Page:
Is it common in English to refuse to drink offered alcohol by saying "I am sorry, but I can't drink. I am behind the wheel today" meaning that today they still need to drive, so they can't drink. I've looked through different cases of "behind the wheel" given by Google and discovered that they all have slightly different connotation - they put emphasis on being in control of something ("Are you behind the wheel in this system or should I ask someone else?", "Who is the one behind the wheel here?")


No, it's not a matter of connotation or emphasis. The distinction is whether or not you're driving a vehicle.

behind the wheel

  1. Driving a vehicle (and thus literally sitting behind the steering wheel). Don't worry, Katie's behind the wheel, and she hasn't been drinking tonight. I'm so excited to finally be behind the wheel of my own car!
  2. In charge. With Jim behind the wheel, I'm not sure this team will have the leadership it needs.

Unless that something is a car, the examples you gave of "begin in control of something" are being used in the sense of definition 2.

I am sorry, but I can't drink. I am behind the wheel today.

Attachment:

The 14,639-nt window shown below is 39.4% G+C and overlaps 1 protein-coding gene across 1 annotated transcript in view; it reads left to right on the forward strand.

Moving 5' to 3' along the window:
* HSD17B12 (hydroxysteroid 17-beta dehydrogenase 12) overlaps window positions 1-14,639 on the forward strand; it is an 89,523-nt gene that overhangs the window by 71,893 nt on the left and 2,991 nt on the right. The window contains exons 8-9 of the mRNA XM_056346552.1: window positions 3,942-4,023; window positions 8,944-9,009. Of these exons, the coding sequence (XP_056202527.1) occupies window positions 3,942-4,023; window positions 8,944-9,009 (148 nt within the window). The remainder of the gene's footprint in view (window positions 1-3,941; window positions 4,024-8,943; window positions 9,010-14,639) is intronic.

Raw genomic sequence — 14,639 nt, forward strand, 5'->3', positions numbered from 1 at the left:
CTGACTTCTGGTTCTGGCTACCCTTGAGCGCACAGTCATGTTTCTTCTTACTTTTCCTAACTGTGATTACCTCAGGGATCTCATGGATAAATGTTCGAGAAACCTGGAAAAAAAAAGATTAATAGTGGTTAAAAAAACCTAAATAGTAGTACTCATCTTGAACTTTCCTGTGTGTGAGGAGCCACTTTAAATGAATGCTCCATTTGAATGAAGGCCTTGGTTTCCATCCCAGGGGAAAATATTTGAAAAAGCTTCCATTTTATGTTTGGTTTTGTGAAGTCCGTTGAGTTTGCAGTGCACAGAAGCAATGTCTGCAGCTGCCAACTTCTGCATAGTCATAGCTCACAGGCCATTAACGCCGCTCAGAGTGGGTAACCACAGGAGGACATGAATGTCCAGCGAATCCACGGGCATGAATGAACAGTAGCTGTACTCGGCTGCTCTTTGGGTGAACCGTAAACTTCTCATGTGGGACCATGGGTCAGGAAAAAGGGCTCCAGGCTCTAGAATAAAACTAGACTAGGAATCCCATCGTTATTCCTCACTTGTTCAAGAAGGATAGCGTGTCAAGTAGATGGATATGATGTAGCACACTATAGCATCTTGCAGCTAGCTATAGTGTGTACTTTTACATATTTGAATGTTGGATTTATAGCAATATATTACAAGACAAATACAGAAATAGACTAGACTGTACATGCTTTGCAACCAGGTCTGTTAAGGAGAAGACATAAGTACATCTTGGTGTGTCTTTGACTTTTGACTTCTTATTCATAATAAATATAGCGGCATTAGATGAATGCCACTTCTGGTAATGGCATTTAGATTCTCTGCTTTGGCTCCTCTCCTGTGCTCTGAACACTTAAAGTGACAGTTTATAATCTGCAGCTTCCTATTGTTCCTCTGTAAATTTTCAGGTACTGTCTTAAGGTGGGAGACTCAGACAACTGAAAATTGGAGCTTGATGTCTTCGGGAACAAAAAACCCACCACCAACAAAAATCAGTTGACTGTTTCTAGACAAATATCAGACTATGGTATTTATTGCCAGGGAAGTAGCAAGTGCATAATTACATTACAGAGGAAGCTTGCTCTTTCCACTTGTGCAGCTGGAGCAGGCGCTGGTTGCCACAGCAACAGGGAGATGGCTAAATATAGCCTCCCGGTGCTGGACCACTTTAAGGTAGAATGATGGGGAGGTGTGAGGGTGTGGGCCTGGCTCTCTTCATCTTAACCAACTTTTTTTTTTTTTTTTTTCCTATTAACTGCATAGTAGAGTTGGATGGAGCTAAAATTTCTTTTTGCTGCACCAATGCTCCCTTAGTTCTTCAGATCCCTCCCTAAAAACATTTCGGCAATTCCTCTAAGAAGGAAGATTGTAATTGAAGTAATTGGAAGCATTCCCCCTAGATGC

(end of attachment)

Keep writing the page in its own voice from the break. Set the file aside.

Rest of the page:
Is that common? I'm not sure, but it sounds perfectly fine to me.

I would probably say

I am sorry, but I can't drink.

  1. I'm driving today/later/etc. (← keeping it simple)
  2. I'm the designated driver.

But again, your way is also understandable.

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    This may be a regional difference, but "I'm behind the wheel today" sounds very strange to this US English speaker - like the speaker was a foreigner who wasn't familiar with the idiom. I'm behind the wheel, when it refers to driving, means "I am driving right now"; it wouldn't be used to mean "I plan on driving later." – stangdon Aug 19 '18 at 12:56
  • @stangdon - So, if I said, "I can't drink. I am behind the wheel today", that would sound strange to you. I kind of suspected that that might sound strange - that's why I asked this question. Then, what would you yourself say in that situation? – brilliant Aug 21 '18 at 23:19
  • @brilliant - I would probably say "I'm driving today" or "I'm driving later." Both of those are good, fluent choices. – stangdon Aug 22 '18 at 12:56

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